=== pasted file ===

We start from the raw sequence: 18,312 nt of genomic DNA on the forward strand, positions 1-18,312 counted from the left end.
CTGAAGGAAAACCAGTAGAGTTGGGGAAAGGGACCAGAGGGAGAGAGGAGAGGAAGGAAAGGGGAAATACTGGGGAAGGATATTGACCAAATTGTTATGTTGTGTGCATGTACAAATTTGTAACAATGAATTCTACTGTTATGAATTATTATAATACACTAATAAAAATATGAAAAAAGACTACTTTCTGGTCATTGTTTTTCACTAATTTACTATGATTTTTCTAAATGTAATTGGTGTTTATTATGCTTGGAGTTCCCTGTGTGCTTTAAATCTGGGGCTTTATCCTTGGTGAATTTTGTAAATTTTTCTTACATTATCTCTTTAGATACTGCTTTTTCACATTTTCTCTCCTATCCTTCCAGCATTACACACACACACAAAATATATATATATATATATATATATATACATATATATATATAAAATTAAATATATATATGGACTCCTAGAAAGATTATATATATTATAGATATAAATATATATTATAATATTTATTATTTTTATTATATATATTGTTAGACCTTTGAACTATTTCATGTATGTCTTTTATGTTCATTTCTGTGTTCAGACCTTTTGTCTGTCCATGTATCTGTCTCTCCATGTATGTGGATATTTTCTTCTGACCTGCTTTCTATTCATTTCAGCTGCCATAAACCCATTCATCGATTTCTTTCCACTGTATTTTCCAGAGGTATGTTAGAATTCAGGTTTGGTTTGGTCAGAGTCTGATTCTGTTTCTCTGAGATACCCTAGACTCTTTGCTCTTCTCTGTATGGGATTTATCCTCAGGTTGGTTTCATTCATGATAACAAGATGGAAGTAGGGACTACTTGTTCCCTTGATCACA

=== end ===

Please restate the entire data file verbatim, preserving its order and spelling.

We start from the raw sequence: 18,312 nt of genomic DNA on the forward strand, positions 1-18,312 counted from the left end.
CTGAAGGAAAACCAGTAGAGTTGGGGAAAGGGACCAGAGGGAGAGAGGAGAGGAAGGAAAGGGGAAATACTGGGGAAGGATATTGACCAAATTGTTATGTTGTGTGCATGTACAAATTTGTAACAATGAATTCTACTGTTATGAATTATTATAATACACTAATAAAAATATGAAAAAAGACTACTTTCTGGTCATTGTTTTTCACTAATTTACTATGATTTTTCTAAATGTAATTGGTGTTTATTATGCTTGGAGTTCCCTGTGTGCTTTAAATCTGGGGCTTTATCCTTGGTGAATTTTGTAAATTTTTCTTACATTATCTCTTTAGATACTGCTTTTTCACATTTTCTCTCCTATCCTTCCAGCATTACACACACACACAAAATATATATATATATATATATATATATACATATATATATATAAAATTAAATATATATATGGACTCCTAGAAAGATTATATATATTATAGATATAAATATATATTATAATATTTATTATTTTTATTATATATATTGTTAGACCTTTGAACTATTTCATGTATGTCTTTTATGTTCATTTCTGTGTTCAGACCTTTTGTCTGTCCATGTATCTGTCTCTCCATGTATGTGGATATTTTCTTCTGACCTGCTTTCTATTCATTTCAGCTGCCATAAACCCATTCATCGATTTCTTTCCACTGTATTTTCCAGAGGTATGTTAGAATTCAGGTTTGGTTTGGTCAGAGTCTGATTCTGTTTCTCTGAGATACCCTAGACTCTTTGCTCTTCTCTGTATGGGATTTATCCTCAGGTTGGTTTCATTCATGATAACAAGATGGAAGTAGGGACTACTTGTTCCCTTGATCACA